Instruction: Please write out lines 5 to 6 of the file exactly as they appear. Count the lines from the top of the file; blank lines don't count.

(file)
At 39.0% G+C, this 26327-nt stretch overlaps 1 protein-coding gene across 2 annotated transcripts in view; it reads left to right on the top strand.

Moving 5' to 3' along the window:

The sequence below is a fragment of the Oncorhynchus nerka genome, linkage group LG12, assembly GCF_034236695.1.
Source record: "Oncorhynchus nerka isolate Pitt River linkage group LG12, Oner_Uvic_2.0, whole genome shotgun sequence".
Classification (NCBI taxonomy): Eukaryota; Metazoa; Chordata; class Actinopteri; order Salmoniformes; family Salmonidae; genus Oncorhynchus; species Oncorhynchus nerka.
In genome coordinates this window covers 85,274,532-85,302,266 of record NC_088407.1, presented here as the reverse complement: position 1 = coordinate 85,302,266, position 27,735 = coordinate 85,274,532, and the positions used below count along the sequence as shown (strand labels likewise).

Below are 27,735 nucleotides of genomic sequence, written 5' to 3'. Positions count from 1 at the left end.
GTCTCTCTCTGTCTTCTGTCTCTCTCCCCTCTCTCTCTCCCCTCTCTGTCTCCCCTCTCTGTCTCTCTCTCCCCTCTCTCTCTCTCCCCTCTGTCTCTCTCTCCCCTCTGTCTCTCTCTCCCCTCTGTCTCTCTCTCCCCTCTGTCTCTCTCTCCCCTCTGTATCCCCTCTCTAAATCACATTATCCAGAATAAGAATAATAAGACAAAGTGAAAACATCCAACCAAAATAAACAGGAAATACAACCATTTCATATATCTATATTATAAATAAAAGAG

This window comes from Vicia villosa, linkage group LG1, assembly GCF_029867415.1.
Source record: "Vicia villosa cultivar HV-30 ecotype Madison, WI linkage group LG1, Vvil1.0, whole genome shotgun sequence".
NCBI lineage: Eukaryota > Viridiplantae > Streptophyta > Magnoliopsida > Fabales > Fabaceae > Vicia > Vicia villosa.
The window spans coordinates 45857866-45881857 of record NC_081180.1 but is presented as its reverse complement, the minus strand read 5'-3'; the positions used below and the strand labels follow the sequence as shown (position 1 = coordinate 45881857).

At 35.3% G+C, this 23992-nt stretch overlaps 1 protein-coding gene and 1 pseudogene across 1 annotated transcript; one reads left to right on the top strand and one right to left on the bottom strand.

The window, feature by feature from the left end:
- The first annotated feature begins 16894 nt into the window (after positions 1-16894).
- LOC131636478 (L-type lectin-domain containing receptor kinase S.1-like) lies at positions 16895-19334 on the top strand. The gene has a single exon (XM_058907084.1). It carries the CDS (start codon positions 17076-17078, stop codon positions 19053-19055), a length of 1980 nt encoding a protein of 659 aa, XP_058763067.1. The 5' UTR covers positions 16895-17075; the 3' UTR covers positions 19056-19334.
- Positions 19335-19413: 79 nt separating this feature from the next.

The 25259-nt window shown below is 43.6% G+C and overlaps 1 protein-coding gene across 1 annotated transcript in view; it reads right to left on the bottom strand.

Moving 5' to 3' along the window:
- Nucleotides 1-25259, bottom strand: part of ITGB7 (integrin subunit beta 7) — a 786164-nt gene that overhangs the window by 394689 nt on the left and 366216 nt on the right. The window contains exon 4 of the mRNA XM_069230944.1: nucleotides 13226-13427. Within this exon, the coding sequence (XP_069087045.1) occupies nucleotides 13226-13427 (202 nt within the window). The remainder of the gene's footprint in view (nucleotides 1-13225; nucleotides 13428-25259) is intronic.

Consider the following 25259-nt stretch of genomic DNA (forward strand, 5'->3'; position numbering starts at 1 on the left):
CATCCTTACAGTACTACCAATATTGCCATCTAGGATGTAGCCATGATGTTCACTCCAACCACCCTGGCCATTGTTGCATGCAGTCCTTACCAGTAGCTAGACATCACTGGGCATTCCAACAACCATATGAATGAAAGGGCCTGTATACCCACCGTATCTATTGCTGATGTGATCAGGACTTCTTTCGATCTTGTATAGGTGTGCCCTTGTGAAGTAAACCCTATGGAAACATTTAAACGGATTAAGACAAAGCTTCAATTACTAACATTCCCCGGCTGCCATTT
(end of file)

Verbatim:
Classification (NCBI taxonomy): Eukaryota; Metazoa; Chordata; class Actinopteri; order Salmoniformes; family Salmonidae; genus Oncorhynchus; species Oncorhynchus nerka.
In genome coordinates this window covers 85,274,532-85,302,266 of record NC_088407.1, presented here as the reverse complement: position 1 = coordinate 85,302,266, position 27,735 = coordinate 85,274,532, and the positions used below count along the sequence as shown (strand labels likewise).